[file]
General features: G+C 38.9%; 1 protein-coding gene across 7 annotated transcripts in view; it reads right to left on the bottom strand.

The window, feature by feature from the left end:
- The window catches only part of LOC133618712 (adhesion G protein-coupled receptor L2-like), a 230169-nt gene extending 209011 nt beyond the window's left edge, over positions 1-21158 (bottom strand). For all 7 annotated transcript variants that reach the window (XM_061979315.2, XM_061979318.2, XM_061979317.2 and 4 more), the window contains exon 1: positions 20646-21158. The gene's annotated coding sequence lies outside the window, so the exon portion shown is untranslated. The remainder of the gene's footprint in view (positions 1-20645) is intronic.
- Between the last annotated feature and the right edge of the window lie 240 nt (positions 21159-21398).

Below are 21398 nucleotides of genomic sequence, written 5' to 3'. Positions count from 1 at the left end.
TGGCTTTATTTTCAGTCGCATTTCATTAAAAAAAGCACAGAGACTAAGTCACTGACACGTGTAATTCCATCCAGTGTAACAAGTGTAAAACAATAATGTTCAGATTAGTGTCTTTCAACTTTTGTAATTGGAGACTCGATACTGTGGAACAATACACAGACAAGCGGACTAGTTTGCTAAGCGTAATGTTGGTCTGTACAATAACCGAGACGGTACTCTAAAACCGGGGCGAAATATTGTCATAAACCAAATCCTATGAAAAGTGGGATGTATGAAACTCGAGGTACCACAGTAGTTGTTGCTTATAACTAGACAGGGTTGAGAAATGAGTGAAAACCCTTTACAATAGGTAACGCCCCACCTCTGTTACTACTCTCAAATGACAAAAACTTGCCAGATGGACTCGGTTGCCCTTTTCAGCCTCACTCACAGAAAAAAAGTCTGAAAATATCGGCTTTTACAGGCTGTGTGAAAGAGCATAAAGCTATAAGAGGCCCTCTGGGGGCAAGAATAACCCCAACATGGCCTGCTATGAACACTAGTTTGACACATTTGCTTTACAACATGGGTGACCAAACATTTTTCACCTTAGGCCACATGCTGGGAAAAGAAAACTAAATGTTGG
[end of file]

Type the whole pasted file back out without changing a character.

General features: G+C 38.9%; 1 protein-coding gene across 7 annotated transcripts in view; it reads right to left on the bottom strand.

The window, feature by feature from the left end:
- The window catches only part of LOC133618712 (adhesion G protein-coupled receptor L2-like), a 230169-nt gene extending 209011 nt beyond the window's left edge, over positions 1-21158 (bottom strand). For all 7 annotated transcript variants that reach the window (XM_061979315.2, XM_061979318.2, XM_061979317.2 and 4 more), the window contains exon 1: positions 20646-21158. The gene's annotated coding sequence lies outside the window, so the exon portion shown is untranslated. The remainder of the gene's footprint in view (positions 1-20645) is intronic.
- Between the last annotated feature and the right edge of the window lie 240 nt (positions 21159-21398).

Below are 21398 nucleotides of genomic sequence, written 5' to 3'. Positions count from 1 at the left end.
TGGCTTTATTTTCAGTCGCATTTCATTAAAAAAAGCACAGAGACTAAGTCACTGACACGTGTAATTCCATCCAGTGTAACAAGTGTAAAACAATAATGTTCAGATTAGTGTCTTTCAACTTTTGTAATTGGAGACTCGATACTGTGGAACAATACACAGACAAGCGGACTAGTTTGCTAAGCGTAATGTTGGTCTGTACAATAACCGAGACGGTACTCTAAAACCGGGGCGAAATATTGTCATAAACCAAATCCTATGAAAAGTGGGATGTATGAAACTCGAGGTACCACAGTAGTTGTTGCTTATAACTAGACAGGGTTGAGAAATGAGTGAAAACCCTTTACAATAGGTAACGCCCCACCTCTGTTACTACTCTCAAATGACAAAAACTTGCCAGATGGACTCGGTTGCCCTTTTCAGCCTCACTCACAGAAAAAAAGTCTGAAAATATCGGCTTTTACAGGCTGTGTGAAAGAGCATAAAGCTATAAGAGGCCCTCTGGGGGCAAGAATAACCCCAACATGGCCTGCTATGAACACTAGTTTGACACATTTGCTTTACAACATGGGTGACCAAACATTTTTCACCTTAGGCCACATGCTGGGAAAAGAAAACTAAATGTTGG